5. Now, had you talked to me back in 2011 when the original court case was being heard, I would have felt more conflicted. Ultimately, I would have agreed that Veronica should be returned to her father. But I would have insisted on a thoughtful transition that would have included gradually increasing visitation. Yes, it would have been hard on Veronica. But having seen MANY successful transitions of children back to their biological parents after 12-24 months in care (yes, children in care since birth) would have convinced me that it could be done without causing lasting damage. I know it is hard for people outside of child welfare to comprehend. I hear it all the time, "But these are the ONLY parents s/he has known!" And I understand that disrupting a child's attachment it is not to be taken lightly. But one transition in caregivers, if done thoughtfully and with sensitivity, will not ruin a child for life. If that was the case, no adoption except for those done at birth would ever be successful. The truth is that "healthy attachment begets healthy attachment". If a child is healthily attached to one set of caregivers, they can quite easily transfer that attachment to another set of appropriate caregivers. Attachments disorders are caused by multiple transitions and usually combined with unhealthy relationships with caregivers who do not meet the child's needs. Veronica would have transitioned just fine if everyone had been committed to her best interests and committed to maintaining important relationships in her young life. But sadly, that did not happen.
6. Don't even get me started on the way the SCOTUS butchered the Indian Child Welfare Act. The least of which was a bunch of non-Indians thinking that they could decide whether or not Veronica was "Indian enough" for ICWA to apply. Add into that, the notion that only "custodial" parents could invoke ICWA is crazy. So, as long as prospective adopters take the child from the hospital, the are the only custodial parents and no one else can ever invoke ICWA?
7. After I heard about the SCOTUS ruling, I was upset but mostly at the principle of it all. I never once thought any court would return Veronica to the Capobiancos. It would remove her from her father, who from all reports is doing a fine job of providing for her and raising her. But I was more certain because I can't imagine any professional would declare it in her best interests. Doing so would disrupt her attachment all over again. And while a two year old is somewhat blissfully unaware and has a fairly short memory, a four year old is in a much different place developmentally. Old enough to anticipate, old enough to remember her life with her father, old enough to have an opinion. And the fact that the state Supreme court didn't even bother to take any of that into consideration is just outrageous. It wouldn't have "delayed" things that long - a good bonding assessment can be done in just a couple months. But they didn't even bother. They acted as if time has stood still for Veronica - as if the last 18 months of forgetting her old life and bonding with her father didn't happen. And I'm willing to bet the Capobiancos feel the same way. Which brings me to #8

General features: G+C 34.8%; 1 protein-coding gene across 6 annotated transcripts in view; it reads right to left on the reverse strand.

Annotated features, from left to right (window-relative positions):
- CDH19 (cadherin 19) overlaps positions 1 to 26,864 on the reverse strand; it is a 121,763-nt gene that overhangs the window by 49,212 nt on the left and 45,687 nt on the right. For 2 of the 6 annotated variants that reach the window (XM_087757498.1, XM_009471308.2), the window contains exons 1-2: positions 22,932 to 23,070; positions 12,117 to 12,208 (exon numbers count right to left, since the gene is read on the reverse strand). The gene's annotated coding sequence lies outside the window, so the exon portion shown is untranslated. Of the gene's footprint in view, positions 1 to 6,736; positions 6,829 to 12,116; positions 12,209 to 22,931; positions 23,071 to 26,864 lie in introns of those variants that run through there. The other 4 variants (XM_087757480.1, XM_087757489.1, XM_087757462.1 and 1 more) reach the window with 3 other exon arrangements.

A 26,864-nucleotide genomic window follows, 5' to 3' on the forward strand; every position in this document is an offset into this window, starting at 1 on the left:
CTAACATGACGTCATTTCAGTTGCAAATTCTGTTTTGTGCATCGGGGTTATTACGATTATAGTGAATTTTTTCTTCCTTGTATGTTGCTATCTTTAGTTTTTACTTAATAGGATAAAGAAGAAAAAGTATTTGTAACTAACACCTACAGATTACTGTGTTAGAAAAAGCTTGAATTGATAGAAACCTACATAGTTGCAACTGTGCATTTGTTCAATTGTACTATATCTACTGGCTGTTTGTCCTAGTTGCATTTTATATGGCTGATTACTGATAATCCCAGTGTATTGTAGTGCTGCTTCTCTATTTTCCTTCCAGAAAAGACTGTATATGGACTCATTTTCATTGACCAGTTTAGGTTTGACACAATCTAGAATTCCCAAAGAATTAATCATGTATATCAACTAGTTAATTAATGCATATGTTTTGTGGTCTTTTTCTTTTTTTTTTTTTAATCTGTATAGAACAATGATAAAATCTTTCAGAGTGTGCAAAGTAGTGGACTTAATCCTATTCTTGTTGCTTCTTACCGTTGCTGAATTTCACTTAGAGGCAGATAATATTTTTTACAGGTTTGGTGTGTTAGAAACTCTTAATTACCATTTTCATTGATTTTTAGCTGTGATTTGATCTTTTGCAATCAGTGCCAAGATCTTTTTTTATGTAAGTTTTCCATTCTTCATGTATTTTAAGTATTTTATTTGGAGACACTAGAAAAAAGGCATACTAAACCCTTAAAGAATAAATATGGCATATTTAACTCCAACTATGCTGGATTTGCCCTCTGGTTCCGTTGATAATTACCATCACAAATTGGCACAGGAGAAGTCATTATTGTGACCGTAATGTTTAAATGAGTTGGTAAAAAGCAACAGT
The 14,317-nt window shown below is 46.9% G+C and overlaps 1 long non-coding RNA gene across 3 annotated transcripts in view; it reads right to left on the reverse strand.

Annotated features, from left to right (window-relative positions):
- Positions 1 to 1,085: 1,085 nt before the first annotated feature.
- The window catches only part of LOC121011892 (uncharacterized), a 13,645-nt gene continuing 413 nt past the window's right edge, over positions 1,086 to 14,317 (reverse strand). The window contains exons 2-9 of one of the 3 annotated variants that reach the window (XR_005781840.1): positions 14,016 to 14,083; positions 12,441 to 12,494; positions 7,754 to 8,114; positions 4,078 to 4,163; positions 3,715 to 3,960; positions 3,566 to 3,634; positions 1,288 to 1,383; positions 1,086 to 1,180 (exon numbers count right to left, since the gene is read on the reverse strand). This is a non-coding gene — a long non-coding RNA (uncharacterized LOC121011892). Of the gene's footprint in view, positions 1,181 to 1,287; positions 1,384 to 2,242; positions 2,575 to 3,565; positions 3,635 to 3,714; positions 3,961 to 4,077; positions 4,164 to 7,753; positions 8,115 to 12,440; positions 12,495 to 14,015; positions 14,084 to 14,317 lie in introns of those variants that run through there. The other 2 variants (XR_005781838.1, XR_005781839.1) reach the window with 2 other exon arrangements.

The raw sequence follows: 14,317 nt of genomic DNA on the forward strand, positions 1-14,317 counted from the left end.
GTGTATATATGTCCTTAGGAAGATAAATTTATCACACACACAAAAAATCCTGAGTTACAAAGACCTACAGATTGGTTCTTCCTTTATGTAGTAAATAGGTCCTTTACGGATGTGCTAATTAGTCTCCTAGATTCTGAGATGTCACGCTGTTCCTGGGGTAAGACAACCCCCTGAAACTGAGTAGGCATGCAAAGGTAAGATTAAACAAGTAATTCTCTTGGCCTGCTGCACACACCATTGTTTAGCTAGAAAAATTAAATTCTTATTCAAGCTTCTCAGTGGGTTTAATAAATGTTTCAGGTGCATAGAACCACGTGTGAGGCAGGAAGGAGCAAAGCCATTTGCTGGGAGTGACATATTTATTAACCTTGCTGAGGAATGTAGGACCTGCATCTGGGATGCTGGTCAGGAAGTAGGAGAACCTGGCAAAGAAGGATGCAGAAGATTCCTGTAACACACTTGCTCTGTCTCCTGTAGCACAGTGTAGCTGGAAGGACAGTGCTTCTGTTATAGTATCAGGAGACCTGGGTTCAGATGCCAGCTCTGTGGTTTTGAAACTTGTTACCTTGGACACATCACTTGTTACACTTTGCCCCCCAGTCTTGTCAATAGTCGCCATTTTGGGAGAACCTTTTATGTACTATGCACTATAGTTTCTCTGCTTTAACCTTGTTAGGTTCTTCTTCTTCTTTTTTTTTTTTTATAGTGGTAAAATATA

8. I have run out of sympathy for the Capobiancos. Their continued pursuit of this child shows that they do not have her best interest at heart. They have their best interests at heart - they believe that they should win. They believe that because THEY love HER, and have an ongoing bond to the beautiful little girl they brought home from the hospital, she must feel the same way. This is wrong folks. Veronica likely does not remember them at all, since she has had no contact with them for almost two years. And even if one wants to argue that it is the "same" as what Brown did by letting her be removed from them in 2011, I would say what my mother taught me when I was about Veronica's age.
"Two wrongs don't make a right."
And that is what this case boils down to right now. It doesn't matter who did what to who, who paid what, or who signed what and when. The bottom line is that we must look at where we are RIGHT NOW. Veronica is four years old. The only working memories she has is of her life with her father. From all accounts (and lack of DCFS investigations) he has been successfully supporting her financially, putting a roof over her head, clothes on her body, food in her belly, and nurturing her as a father should. In whose right mind would anyone say that a four year old should be taken away from "the only family she knows" and sent to live with people she doesn't remember? I look at my four year old Goddaughter and think about how much I love her. I do love her. So much it hurts sometimes. And when she is with me, we have wonderful times. But when I jokingly ask her if she wants to come live with me? Her response is without hesitation, "No! I can't! My mommy and daddy would miss me!"
Adoption is not about who has the "right" to be a parent. It is not about who can be the better parent. It is not about who paid for more prenatal care, who can give them a better life, or who had them first.
Adoption is about finding a family for a child who needs one.
And Veronica does not need one.